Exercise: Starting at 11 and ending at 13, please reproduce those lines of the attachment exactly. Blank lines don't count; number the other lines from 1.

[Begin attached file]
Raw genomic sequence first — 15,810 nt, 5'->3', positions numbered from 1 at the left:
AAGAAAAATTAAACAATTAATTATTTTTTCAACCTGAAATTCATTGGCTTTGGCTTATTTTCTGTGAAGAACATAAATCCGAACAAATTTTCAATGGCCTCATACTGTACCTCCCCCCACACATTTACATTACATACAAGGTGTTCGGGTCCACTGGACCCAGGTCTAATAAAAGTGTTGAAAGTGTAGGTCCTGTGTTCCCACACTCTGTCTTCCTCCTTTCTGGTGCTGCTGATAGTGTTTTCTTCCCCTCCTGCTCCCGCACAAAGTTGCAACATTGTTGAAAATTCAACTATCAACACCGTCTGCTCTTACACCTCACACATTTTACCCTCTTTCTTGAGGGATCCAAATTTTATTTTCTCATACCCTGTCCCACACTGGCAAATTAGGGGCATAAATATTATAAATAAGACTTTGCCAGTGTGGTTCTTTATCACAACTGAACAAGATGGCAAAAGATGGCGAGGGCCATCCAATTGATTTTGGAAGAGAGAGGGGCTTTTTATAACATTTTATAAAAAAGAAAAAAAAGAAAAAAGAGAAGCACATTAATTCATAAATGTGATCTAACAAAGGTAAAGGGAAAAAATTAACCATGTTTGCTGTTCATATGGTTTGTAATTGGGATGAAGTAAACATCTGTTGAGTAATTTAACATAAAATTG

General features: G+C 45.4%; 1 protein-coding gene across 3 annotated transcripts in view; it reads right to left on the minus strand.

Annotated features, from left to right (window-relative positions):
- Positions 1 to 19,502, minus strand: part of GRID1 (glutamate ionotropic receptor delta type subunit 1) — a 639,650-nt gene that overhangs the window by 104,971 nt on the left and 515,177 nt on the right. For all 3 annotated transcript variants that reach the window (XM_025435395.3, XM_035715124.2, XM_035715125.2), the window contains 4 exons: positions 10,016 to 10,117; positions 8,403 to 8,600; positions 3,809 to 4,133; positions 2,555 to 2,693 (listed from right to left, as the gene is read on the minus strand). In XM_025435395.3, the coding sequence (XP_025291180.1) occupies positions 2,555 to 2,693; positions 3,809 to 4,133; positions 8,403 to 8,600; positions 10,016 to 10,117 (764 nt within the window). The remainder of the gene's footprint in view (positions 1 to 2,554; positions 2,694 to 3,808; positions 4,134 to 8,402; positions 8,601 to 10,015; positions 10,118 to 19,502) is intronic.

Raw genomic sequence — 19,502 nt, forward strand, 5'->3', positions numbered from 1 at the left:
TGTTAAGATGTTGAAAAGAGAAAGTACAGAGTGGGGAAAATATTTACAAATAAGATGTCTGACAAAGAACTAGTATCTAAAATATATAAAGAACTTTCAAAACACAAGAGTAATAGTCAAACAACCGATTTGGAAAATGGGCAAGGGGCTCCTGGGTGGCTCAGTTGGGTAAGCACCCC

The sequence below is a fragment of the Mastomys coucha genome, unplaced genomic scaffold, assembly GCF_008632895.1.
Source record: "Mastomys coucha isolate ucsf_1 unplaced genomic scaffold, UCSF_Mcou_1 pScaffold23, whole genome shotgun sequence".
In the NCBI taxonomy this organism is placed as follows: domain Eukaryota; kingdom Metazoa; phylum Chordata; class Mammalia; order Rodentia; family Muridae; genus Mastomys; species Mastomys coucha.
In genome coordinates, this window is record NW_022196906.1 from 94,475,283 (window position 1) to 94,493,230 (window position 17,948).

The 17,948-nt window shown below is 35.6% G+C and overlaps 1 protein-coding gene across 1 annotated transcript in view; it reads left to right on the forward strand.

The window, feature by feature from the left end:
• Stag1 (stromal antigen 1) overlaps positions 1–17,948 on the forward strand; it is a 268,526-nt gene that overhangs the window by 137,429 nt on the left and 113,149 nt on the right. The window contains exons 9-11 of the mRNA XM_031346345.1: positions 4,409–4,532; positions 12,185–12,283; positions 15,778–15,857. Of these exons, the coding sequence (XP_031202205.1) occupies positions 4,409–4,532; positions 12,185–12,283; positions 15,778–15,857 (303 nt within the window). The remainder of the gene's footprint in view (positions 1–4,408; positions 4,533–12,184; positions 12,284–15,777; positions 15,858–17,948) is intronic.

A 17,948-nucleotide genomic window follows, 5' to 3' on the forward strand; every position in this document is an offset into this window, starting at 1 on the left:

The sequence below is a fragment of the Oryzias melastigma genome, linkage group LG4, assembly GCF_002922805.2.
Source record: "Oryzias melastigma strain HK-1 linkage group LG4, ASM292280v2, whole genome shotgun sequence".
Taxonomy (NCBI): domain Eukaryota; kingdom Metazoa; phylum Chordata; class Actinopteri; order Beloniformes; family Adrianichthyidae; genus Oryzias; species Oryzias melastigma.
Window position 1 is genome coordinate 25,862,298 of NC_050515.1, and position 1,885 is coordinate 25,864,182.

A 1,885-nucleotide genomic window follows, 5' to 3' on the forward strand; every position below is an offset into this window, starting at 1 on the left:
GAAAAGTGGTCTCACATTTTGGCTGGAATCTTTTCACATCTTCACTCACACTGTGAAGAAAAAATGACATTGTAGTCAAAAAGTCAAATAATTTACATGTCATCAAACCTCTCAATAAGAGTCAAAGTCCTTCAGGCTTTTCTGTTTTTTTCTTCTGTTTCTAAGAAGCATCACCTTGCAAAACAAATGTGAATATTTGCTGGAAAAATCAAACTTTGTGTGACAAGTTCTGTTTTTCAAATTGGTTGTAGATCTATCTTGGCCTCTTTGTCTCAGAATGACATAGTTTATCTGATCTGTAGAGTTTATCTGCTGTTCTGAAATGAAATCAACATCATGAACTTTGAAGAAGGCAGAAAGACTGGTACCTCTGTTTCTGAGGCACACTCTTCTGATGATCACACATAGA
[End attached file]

In genome coordinates, this window is record NW_022196906.1 from 94,475,283 (window position 1) to 94,493,230 (window position 17,948).

The 17,948-nt window shown below is 35.6% G+C and overlaps 1 protein-coding gene across 1 annotated transcript in view; it reads left to right on the forward strand.

The window, feature by feature from the left end: